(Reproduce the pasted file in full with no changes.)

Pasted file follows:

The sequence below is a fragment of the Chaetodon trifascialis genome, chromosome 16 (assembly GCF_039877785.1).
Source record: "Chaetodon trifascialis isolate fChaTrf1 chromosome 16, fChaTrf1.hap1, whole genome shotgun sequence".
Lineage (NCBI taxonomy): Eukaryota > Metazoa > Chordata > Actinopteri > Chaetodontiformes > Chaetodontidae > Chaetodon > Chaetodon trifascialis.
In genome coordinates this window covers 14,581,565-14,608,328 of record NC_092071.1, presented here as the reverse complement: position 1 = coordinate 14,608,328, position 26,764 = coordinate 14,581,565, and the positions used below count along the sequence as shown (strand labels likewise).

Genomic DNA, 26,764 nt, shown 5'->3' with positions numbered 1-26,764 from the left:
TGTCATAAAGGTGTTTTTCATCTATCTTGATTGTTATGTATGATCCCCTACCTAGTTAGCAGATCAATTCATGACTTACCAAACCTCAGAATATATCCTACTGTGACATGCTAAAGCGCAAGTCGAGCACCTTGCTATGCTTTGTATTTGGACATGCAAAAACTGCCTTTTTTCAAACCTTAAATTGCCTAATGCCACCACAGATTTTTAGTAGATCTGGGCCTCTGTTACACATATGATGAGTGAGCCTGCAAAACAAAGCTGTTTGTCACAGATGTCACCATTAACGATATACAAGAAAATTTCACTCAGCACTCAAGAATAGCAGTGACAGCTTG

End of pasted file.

The sequence below is a fragment of the Chaetodon trifascialis genome, chromosome 16 (assembly GCF_039877785.1).
Source record: "Chaetodon trifascialis isolate fChaTrf1 chromosome 16, fChaTrf1.hap1, whole genome shotgun sequence".
Lineage (NCBI taxonomy): Eukaryota > Metazoa > Chordata > Actinopteri > Chaetodontiformes > Chaetodontidae > Chaetodon > Chaetodon trifascialis.
In genome coordinates this window covers 14,581,565-14,608,328 of record NC_092071.1, presented here as the reverse complement: position 1 = coordinate 14,608,328, position 26,764 = coordinate 14,581,565, and the positions used below count along the sequence as shown (strand labels likewise).

Genomic DNA, 26,764 nt, shown 5'->3' with positions numbered 1-26,764 from the left:
TGTCATAAAGGTGTTTTTCATCTATCTTGATTGTTATGTATGATCCCCTACCTAGTTAGCAGATCAATTCATGACTTACCAAACCTCAGAATATATCCTACTGTGACATGCTAAAGCGCAAGTCGAGCACCTTGCTATGCTTTGTATTTGGACATGCAAAAACTGCCTTTTTTCAAACCTTAAATTGCCTAATGCCACCACAGATTTTTAGTAGATCTGGGCCTCTGTTACACATATGATGAGTGAGCCTGCAAAACAAAGCTGTTTGTCACAGATGTCACCATTAACGATATACAAGAAAATTTCACTCAGCACTCAAGAATAGCAGTGACAGCTTG